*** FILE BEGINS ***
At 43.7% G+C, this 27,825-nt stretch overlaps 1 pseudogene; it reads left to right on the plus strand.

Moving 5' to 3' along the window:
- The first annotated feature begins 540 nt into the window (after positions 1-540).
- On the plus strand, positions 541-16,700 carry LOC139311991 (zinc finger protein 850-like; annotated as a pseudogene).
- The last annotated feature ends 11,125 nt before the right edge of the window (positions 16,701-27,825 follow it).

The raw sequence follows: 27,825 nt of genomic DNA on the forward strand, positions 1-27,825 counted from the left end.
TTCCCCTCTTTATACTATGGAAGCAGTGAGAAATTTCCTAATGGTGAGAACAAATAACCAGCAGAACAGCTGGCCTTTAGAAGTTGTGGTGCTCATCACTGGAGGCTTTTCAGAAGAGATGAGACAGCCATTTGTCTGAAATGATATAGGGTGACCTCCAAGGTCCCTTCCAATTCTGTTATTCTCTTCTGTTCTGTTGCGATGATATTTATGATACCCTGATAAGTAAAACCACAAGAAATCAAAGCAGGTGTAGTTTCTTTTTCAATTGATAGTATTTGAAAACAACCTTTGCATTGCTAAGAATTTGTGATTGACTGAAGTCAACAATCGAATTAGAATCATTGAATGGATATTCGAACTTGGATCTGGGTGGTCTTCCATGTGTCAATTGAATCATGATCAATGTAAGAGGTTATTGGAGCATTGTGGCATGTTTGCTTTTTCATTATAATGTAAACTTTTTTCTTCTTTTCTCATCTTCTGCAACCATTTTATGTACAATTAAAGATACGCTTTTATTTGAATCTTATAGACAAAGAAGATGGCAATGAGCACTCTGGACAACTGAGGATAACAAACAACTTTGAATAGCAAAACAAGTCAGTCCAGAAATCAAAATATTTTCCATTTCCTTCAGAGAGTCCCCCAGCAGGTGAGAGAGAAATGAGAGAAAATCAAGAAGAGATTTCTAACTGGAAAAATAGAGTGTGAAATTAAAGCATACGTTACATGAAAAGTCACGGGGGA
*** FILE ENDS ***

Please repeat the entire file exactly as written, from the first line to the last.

At 43.7% G+C, this 27,825-nt stretch overlaps 1 pseudogene; it reads left to right on the plus strand.

Moving 5' to 3' along the window:
- The first annotated feature begins 540 nt into the window (after positions 1-540).
- On the plus strand, positions 541-16,700 carry LOC139311991 (zinc finger protein 850-like; annotated as a pseudogene).
- The last annotated feature ends 11,125 nt before the right edge of the window (positions 16,701-27,825 follow it).

The raw sequence follows: 27,825 nt of genomic DNA on the forward strand, positions 1-27,825 counted from the left end.
TTCCCCTCTTTATACTATGGAAGCAGTGAGAAATTTCCTAATGGTGAGAACAAATAACCAGCAGAACAGCTGGCCTTTAGAAGTTGTGGTGCTCATCACTGGAGGCTTTTCAGAAGAGATGAGACAGCCATTTGTCTGAAATGATATAGGGTGACCTCCAAGGTCCCTTCCAATTCTGTTATTCTCTTCTGTTCTGTTGCGATGATATTTATGATACCCTGATAAGTAAAACCACAAGAAATCAAAGCAGGTGTAGTTTCTTTTTCAATTGATAGTATTTGAAAACAACCTTTGCATTGCTAAGAATTTGTGATTGACTGAAGTCAACAATCGAATTAGAATCATTGAATGGATATTCGAACTTGGATCTGGGTGGTCTTCCATGTGTCAATTGAATCATGATCAATGTAAGAGGTTATTGGAGCATTGTGGCATGTTTGCTTTTTCATTATAATGTAAACTTTTTTCTTCTTTTCTCATCTTCTGCAACCATTTTATGTACAATTAAAGATACGCTTTTATTTGAATCTTATAGACAAAGAAGATGGCAATGAGCACTCTGGACAACTGAGGATAACAAACAACTTTGAATAGCAAAACAAGTCAGTCCAGAAATCAAAATATTTTCCATTTCCTTCAGAGAGTCCCCCAGCAGGTGAGAGAGAAATGAGAGAAAATCAAGAAGAGATTTCTAACTGGAAAAATAGAGTGTGAAATTAAAGCATACGTTACATGAAAAGTCACGGGGGA